Saabs are revered for their comfort, performance, aerodynamics and safety.
After all they’re made by the same country that brought us the Volvo and all its advanced safety features.
One reason why Saabs get second guessed is due to their prima donna nature.
These are very advanced cars which means that when a check engine light comes on, a Saab won’t be as forgiving as a Honda or Toyota and requires immediate attention.
Saabs are built so that each system relies on other systems to work properly. But that doesn’t make them bad cars. Here are nine reasons why Saabs are good cars.
Are Saabs Reliable?
While Saabs are cars with generally high reliability ratings, every car brand has its particular issues.
The best way to think about Saab engineering is that every system is connected to every other system.
With that in mind, the three main issues common to all Saabs are related to the ignition, coolant loss and oil leaks.
First, the ignition coils are part of the ignition system responsible for amplifying a Saab’s low battery voltage.
Driving with bad ignition coils over time can damage the engine or catalytic converter.
Second, the models with a 2.0-liter engine can become low on engine coolant even without any obvious signs of a leak.
And third, engine oil leaks are often the result of an oil pressure sensor that’s gone bad. Many times, they’re misdiagnosed as a defective crankcase breather box.
How Many Miles Do Saabs Last?
While there are some Saab unique aspects to owning a car from this brand, Saabs are otherwise good cars.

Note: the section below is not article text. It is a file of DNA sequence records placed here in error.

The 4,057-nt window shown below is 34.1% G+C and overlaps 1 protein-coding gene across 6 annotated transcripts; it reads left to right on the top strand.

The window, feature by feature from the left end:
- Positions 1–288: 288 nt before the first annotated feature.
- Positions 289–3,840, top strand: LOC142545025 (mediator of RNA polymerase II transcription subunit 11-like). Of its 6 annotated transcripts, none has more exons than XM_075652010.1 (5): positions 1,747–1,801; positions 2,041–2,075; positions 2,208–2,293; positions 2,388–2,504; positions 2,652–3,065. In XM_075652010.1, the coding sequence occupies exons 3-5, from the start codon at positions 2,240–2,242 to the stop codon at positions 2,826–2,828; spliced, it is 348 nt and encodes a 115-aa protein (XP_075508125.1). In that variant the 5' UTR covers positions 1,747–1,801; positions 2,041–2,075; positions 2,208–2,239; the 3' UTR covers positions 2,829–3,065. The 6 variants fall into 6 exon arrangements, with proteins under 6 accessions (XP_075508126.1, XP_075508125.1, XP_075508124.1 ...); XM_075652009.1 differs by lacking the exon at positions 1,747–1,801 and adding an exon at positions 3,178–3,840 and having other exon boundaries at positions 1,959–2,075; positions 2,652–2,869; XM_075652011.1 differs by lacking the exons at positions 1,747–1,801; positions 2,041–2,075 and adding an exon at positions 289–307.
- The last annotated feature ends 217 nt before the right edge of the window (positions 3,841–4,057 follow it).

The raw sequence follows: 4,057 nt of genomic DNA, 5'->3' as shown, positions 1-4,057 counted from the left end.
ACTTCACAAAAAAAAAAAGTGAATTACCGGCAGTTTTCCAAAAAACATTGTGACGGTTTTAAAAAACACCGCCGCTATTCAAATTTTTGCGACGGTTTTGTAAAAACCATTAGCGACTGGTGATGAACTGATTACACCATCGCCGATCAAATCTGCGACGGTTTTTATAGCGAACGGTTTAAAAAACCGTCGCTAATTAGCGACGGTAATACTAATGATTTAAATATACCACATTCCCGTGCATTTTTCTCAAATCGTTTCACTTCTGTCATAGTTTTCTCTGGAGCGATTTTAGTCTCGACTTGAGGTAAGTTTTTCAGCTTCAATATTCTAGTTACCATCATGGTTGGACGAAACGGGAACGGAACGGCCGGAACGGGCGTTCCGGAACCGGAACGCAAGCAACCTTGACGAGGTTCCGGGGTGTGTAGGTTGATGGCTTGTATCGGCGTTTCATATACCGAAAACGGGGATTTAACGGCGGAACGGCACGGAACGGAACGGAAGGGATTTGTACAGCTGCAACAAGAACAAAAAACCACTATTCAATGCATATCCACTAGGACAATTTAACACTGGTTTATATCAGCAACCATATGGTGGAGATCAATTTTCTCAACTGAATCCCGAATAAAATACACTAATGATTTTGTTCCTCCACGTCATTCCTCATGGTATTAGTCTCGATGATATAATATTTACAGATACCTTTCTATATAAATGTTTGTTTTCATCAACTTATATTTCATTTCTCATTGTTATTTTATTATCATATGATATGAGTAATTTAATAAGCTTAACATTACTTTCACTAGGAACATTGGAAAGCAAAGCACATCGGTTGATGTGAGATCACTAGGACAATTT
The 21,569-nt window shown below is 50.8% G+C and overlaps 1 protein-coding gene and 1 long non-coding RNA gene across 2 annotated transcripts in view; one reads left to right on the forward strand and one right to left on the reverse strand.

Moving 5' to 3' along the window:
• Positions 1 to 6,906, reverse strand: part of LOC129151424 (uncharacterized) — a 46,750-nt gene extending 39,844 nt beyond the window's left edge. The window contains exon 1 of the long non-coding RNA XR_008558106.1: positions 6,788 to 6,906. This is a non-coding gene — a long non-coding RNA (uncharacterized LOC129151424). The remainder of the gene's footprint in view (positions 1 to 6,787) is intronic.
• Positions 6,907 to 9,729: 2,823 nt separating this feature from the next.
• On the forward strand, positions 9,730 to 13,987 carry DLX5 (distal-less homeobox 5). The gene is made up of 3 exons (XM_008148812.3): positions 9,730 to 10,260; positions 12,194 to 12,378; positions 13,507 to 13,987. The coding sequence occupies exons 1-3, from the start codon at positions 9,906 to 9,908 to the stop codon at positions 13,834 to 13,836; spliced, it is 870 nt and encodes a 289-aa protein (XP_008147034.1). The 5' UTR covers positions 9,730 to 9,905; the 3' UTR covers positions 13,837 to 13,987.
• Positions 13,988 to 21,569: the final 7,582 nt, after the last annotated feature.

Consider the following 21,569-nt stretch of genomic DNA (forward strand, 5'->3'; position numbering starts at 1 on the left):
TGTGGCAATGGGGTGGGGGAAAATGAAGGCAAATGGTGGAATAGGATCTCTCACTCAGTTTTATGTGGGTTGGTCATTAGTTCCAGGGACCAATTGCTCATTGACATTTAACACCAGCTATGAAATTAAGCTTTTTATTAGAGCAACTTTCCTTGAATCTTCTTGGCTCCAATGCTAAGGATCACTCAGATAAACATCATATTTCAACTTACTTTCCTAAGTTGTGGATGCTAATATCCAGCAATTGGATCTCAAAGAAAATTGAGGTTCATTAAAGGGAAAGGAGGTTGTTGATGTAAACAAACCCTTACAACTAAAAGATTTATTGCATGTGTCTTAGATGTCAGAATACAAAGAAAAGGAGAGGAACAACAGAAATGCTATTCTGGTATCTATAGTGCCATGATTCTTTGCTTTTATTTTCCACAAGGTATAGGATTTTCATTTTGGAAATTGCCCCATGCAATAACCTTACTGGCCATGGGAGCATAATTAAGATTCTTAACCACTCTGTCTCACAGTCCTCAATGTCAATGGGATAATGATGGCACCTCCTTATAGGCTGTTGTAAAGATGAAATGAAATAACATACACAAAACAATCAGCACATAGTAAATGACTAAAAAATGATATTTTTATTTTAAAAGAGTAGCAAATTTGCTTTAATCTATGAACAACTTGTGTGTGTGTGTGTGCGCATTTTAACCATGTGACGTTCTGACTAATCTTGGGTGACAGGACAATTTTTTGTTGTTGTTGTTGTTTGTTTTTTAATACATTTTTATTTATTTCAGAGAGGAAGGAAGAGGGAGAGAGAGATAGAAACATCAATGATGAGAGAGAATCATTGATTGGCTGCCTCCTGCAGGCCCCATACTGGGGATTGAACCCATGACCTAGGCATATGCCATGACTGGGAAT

The secret to the longevity of any car is in the maintenance. As such, a well-maintained Saab can easily see 200K to 300K miles.
Considering an annual mileage of 15,000 a Saab can last you for 20 trouble free years. A secret to reaching this lofty high mileage milestone is using synthetic oil.
Most European cars here in the U.S. require synthetic oil to keep the engine properly lubricated, especially if you buy them used.
Best Year for a Saab
In its eighty-year run, Saab built some of the most unique forward-thinking cars in the world. Below are the most popular Saabs of all time along with the dates in which they were produced.
Saab 99 Turbo (1968 to 1984): As the world’s first successful turbocharged car, the 99 Turbo was important for Saab. The Scandinavian company used the 99 Turbo to prove that you can combine practicality with performance.
Saab 900 Turbo (1978 to 1998): When this car was introduced, it was the first mainstream turbocharged car with a double wishbone suspension. And in 1985 it received a new 16 valve head for the turbo DOHC engine.
Saab 9000 (1984 to 1998): When this car was introduced into the U.S. it competed against other performance sedans like the BMW M5, Ford Taurus SHO and Infiniti Q45. And the interior was just as luxurious a place to be.
Saab 9-3 (1998 to 2003): In my opinion the Saab 9-3 is one of the most attractive looking Saabs, even more attractive than the bigger 9-5. And more reliable (partially because it has less features). It competed against the BMW 3-Series and Audi A4.
Saab 9-2X (2005 to 2006): Although it’s one of the most compromised Saabs on the list considering that it was built when Saab was owned by GM who turned over the engineering of this car to Subaru. The 9-2X is nevertheless one of the more reliable Saabs on the market.
Are Saabs Expensive to Fix?
According to Repair Pal, Saabs have an annual average maintenance cost of $908 per year which is just a little less than the repair costs of a BMW.
If you’re thinking about purchasing a Saab, you’ll do well to look for one with full-service records – it’s almost always worth getting a mechanic’s second opinion.
The bad news is that even a small accident will result in an insurance company declaring these cars totaled.